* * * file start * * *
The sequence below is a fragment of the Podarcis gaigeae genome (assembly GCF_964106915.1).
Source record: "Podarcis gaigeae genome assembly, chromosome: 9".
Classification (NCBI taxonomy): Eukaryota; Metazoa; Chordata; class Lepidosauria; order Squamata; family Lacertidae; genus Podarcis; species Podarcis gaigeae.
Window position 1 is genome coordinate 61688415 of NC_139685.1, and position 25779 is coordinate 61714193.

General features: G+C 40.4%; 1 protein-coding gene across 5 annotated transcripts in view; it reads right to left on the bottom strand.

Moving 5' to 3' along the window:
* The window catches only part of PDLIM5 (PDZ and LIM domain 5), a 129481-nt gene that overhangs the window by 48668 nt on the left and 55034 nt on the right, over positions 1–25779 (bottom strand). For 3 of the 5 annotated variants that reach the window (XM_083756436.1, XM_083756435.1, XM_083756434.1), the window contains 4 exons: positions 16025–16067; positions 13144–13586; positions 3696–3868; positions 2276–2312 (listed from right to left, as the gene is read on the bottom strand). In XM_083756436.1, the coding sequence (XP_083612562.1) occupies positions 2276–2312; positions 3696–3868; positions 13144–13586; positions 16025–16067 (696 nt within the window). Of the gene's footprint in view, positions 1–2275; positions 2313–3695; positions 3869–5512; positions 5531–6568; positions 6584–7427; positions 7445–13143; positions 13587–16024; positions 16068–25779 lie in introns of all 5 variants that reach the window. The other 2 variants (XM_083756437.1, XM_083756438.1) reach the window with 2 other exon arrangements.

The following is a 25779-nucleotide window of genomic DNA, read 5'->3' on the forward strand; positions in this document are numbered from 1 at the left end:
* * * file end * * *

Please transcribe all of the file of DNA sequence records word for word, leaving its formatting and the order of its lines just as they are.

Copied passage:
The sequence below is a fragment of the Podarcis gaigeae genome (assembly GCF_964106915.1).
Source record: "Podarcis gaigeae genome assembly, chromosome: 9".
Classification (NCBI taxonomy): Eukaryota; Metazoa; Chordata; class Lepidosauria; order Squamata; family Lacertidae; genus Podarcis; species Podarcis gaigeae.
Window position 1 is genome coordinate 61688415 of NC_139685.1, and position 25779 is coordinate 61714193.

General features: G+C 40.4%; 1 protein-coding gene across 5 annotated transcripts in view; it reads right to left on the bottom strand.

Moving 5' to 3' along the window:
* The window catches only part of PDLIM5 (PDZ and LIM domain 5), a 129481-nt gene that overhangs the window by 48668 nt on the left and 55034 nt on the right, over positions 1–25779 (bottom strand). For 3 of the 5 annotated variants that reach the window (XM_083756436.1, XM_083756435.1, XM_083756434.1), the window contains 4 exons: positions 16025–16067; positions 13144–13586; positions 3696–3868; positions 2276–2312 (listed from right to left, as the gene is read on the bottom strand). In XM_083756436.1, the coding sequence (XP_083612562.1) occupies positions 2276–2312; positions 3696–3868; positions 13144–13586; positions 16025–16067 (696 nt within the window). Of the gene's footprint in view, positions 1–2275; positions 2313–3695; positions 3869–5512; positions 5531–6568; positions 6584–7427; positions 7445–13143; positions 13587–16024; positions 16068–25779 lie in introns of all 5 variants that reach the window. The other 2 variants (XM_083756437.1, XM_083756438.1) reach the window with 2 other exon arrangements.

The following is a 25779-nucleotide window of genomic DNA, read 5'->3' on the forward strand; positions in this document are numbered from 1 at the left end: